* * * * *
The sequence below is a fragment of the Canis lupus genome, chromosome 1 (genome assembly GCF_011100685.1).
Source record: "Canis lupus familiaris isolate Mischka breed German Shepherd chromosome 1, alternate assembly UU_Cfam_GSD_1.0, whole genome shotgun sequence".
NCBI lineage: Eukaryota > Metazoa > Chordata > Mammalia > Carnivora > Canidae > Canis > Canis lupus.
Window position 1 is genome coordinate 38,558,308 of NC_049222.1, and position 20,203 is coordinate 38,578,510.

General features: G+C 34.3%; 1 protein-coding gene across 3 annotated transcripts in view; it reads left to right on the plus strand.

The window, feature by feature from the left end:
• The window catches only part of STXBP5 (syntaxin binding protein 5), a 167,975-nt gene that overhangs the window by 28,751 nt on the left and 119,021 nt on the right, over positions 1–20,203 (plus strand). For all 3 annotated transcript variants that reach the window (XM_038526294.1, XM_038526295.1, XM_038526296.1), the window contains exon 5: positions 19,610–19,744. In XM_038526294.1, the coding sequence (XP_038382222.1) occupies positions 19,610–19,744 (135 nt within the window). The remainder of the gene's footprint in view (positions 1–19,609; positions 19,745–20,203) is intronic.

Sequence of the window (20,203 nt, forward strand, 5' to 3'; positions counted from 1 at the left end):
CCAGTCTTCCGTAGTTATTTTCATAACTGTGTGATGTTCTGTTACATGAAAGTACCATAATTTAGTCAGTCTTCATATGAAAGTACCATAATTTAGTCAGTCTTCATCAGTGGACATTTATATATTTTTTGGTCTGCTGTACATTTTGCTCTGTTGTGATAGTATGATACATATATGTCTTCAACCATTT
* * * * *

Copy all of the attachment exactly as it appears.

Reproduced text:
The sequence below is a fragment of the Canis lupus genome, chromosome 1 (genome assembly GCF_011100685.1).
Source record: "Canis lupus familiaris isolate Mischka breed German Shepherd chromosome 1, alternate assembly UU_Cfam_GSD_1.0, whole genome shotgun sequence".
NCBI lineage: Eukaryota > Metazoa > Chordata > Mammalia > Carnivora > Canidae > Canis > Canis lupus.
Window position 1 is genome coordinate 38,558,308 of NC_049222.1, and position 20,203 is coordinate 38,578,510.

General features: G+C 34.3%; 1 protein-coding gene across 3 annotated transcripts in view; it reads left to right on the plus strand.

The window, feature by feature from the left end:
• The window catches only part of STXBP5 (syntaxin binding protein 5), a 167,975-nt gene that overhangs the window by 28,751 nt on the left and 119,021 nt on the right, over positions 1–20,203 (plus strand). For all 3 annotated transcript variants that reach the window (XM_038526294.1, XM_038526295.1, XM_038526296.1), the window contains exon 5: positions 19,610–19,744. In XM_038526294.1, the coding sequence (XP_038382222.1) occupies positions 19,610–19,744 (135 nt within the window). The remainder of the gene's footprint in view (positions 1–19,609; positions 19,745–20,203) is intronic.

Sequence of the window (20,203 nt, forward strand, 5' to 3'; positions counted from 1 at the left end):
CCAGTCTTCCGTAGTTATTTTCATAACTGTGTGATGTTCTGTTACATGAAAGTACCATAATTTAGTCAGTCTTCATATGAAAGTACCATAATTTAGTCAGTCTTCATCAGTGGACATTTATATATTTTTTGGTCTGCTGTACATTTTGCTCTGTTGTGATAGTATGATACATATATGTCTTCAACCATTT